The internet is an easy and effective way to strengthen community ties. But, when all else fails, there’s always the ol’ fashion in-person method. Late last week, Words, Beats &, Life Inc. (our friendly D.C. nonprofit) held a community forum for local residents to weigh in on the creation of an upcoming mural in the District’s U st. corridor. Surprisingly, there wasn’t a large number of attendees looking to join in on the mural-making process, so we’re wondering what can be done to get more people participating in the aesthetics of their everyday space. Be it online or off, be sure to share your voice! What you see may be important, but what you have to say about it means much more!
Field Trip to Fes!
This week, we’re traveling way past the city limits to get a little taste of graffiti abroad. Saaret Yoseph, the director and producer of Red Line D.C. with a bad case of wanderlust, shares photos taken of graffiti during her current trip to Morocco. Read on as she talks a bit about her snapshots and impressions of aerosol going wild elsewhere in the world:
While studying abroad in Morocco this past month, I’ve been lucky enough to visit a handful of historical sites and cities, including Marrakech, Volubilis, Meknes and Rabat. Alongside the beautiful madras, mosques and ruins of these well-known places, I’ve been encountering aerosol, etchings–and even penciled!–graffiti. Just yesterday, I went to the former capital of Fes and was surprised to see so much writing, especially on the walls of the old medina, Fes el-Bali. The hidden corners and winding walkways of this UNESCO World Heritage site house more than just an endless array of souks. Here, on the stone walls of this rapidly dilapidating tourist attraction, random words in Arabic and English present themselves at nearly every turn, proving that one-man’s desecration is just another man declaration.
I haven’t been able to decipher it all, of course. But, despite the gaps of language and culture, the pervasiveness of graffiti is clear. Even in a centuries-old medina, Moroccans are adding their own layer of existence; contributing to these lived spaces by leaving their mark.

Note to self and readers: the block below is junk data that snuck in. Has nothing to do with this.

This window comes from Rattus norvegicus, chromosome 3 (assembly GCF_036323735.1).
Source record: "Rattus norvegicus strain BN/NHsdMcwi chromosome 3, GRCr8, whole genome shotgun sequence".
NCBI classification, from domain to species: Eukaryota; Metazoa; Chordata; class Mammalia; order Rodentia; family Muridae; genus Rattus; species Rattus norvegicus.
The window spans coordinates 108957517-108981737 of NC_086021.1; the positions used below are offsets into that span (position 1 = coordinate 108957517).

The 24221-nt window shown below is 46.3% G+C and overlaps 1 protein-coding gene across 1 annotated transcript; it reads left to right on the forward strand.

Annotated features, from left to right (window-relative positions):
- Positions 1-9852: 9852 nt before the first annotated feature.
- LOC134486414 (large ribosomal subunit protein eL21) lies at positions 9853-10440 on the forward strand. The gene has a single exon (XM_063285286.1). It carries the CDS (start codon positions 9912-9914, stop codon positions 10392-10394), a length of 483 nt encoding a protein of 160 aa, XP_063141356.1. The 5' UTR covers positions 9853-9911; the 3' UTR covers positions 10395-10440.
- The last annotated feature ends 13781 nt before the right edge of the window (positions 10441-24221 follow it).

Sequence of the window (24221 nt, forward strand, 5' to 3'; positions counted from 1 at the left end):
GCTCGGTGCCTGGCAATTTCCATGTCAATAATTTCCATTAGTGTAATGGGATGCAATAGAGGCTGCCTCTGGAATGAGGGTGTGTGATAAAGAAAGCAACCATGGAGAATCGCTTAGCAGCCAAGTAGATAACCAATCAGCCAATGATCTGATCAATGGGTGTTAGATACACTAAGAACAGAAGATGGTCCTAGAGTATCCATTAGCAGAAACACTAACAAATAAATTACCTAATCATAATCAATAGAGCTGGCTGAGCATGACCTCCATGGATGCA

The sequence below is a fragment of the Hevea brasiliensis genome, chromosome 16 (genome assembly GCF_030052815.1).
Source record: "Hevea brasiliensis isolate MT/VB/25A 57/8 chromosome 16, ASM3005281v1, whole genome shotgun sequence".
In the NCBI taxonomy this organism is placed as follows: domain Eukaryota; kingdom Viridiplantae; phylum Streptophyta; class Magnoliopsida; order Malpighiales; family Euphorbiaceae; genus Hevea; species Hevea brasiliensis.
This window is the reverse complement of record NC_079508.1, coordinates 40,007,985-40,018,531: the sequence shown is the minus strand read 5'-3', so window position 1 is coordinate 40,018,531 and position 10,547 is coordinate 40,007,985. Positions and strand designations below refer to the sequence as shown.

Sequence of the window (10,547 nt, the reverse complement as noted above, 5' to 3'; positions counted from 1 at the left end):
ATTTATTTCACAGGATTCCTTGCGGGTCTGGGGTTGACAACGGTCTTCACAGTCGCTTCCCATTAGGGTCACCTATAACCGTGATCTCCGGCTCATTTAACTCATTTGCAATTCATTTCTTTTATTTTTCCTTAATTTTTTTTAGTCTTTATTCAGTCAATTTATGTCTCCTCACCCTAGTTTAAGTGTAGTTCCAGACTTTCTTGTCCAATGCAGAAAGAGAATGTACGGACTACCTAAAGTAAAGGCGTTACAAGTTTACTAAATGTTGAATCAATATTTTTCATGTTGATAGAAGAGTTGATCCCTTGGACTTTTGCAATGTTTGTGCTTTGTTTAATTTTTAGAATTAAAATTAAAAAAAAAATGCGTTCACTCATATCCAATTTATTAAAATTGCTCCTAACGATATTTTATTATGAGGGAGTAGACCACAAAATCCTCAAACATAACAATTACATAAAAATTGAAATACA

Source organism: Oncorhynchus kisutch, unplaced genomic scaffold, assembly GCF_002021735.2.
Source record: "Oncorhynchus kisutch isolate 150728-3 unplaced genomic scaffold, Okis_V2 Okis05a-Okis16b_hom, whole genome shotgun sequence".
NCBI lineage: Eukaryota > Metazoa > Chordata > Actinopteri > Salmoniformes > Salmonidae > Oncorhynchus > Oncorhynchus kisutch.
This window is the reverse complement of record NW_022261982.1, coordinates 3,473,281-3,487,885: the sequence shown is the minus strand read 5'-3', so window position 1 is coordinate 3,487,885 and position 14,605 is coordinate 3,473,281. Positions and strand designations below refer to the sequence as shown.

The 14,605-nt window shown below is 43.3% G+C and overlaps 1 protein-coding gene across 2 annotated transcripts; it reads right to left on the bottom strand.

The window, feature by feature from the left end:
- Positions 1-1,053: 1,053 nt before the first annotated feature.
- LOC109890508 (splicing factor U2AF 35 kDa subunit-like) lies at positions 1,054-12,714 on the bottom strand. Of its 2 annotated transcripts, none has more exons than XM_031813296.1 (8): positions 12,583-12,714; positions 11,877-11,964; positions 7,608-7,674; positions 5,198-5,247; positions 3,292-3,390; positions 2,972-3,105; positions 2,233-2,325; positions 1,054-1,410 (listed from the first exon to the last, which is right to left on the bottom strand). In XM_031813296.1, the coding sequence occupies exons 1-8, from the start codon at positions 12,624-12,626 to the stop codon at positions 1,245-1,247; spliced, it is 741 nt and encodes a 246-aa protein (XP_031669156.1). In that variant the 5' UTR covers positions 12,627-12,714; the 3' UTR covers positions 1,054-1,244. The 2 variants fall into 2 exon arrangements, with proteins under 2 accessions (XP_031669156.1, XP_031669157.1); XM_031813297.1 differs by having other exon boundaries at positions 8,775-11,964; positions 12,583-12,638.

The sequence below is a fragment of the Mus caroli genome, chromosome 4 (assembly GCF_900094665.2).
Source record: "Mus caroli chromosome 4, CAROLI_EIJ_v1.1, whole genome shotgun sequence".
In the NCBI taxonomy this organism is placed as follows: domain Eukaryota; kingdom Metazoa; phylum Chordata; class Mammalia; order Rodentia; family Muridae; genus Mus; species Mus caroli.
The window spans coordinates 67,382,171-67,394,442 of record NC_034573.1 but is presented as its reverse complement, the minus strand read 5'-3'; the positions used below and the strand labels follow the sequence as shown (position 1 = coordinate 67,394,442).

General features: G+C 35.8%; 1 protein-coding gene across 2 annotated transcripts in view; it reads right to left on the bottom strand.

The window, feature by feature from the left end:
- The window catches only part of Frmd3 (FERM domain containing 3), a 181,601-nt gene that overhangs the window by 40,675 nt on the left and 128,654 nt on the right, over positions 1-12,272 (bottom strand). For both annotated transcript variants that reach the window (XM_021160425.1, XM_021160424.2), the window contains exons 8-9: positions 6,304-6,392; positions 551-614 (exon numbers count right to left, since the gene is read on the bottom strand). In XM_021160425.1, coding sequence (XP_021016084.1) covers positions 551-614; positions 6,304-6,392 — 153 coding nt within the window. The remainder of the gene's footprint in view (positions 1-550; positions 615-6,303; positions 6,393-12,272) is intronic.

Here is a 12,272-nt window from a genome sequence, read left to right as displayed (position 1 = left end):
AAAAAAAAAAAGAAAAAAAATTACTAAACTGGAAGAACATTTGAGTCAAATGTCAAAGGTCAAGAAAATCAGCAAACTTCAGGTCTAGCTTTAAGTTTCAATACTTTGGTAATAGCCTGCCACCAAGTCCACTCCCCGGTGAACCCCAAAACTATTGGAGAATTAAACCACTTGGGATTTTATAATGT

Take a look at my photos and let me know what you think of the graf I’ve found in the Motherland!
We <3 Shout-Outs!
It’s always encouraging to hear how enthusiastic people are about our efforts. Last week, TBD blog On Foot discussed Red Line D.C. in a lengthy post about metro graffiti. Considering the site’s focus on pedestrian life, public space and city living, the interest in our documentary topic comes as no surprise. But we’ve said before and we’ll say it again — a little local love goes a long way! We’re happy (and humbled) to see the documentary project gain more traction online and in the streets! Thanks to TBD and to all of you out there who are following the progress of our film …
Just don’t forget, we need you to participate, too! If you have any inquiries for graffiti writers, let us know so that we can include them in future interviews. Write to us at firstname.lastname@example.org . And remember that every transit ride is an opportunity for dialogue, so keep yours eyes open
and your questions coming!
Interview: Identity, Art and Action (on Camera)
The Red Line D.C., as seen … in Ethiopia! This week, director and producer Saaret Yoseph filmed an interview with Kalli Ejigu of Ethiopian satellite show “The Benchmark.” Saaret talked about her interests in getting down — and out of the dark — with graffiti, what motivates her metro obsession and why a collaborative community art project hits so close to home. Check out an excerpt from the interview here.
Detroit Does It, Too!
The D.C. metro isn’t the only place where public art is pervasive. Earlier this year, art and culture magazine Juxtapoz highlighted an interview with the artists behind the Power House Project in Detroit, MI. A city hard hit by the economic downturn, Detroit has seen many of its residential homes left dilapidated and abandoned. Last year, a handful of artists started using these neglected spaces to re-engage residents with their city. Buying — and sometimes trespassing — into empty neighborhood houses, project participants — including street artist Swoon, turn these defunct residential spaces into off-the-grid, unconventional studios and exhibits. Click here to read more about Power House. Take a look at the rest of their work and tell us what you think about the sort of open house art that’s happening in the Motor City.
Red Eye: Private Time in Public Space
Riding the metro is a distinctly communal experience. Every day you have a chance to sit or stand next to someone new; your single self joins a crowd of city-bound strangers who are hearing, seeing and experiencing the same ride as you. Of course, the trip isn’t always pleasant, especially during those bum-rush hours … but on occasion, you get a little wiggle room to run amok. Check out the video to see what happened when one red line commuter discovered he had a train car all to himself!
The Inaugural Post
This is the space to discuss, comment and submit multimedia related to D.C. aesthetics,
public art and public transit! Share your thoughts on any new graffiti popping up on the
train or submit your own flicks of sights along the ride!
Welcome to The Red Line D.C. Project, a multimedia exploration of what happens when public space, public art and public transit collide. Share your thoughts — and photos — on metro graffiti and take a look at the trailer for the forthcoming documentary.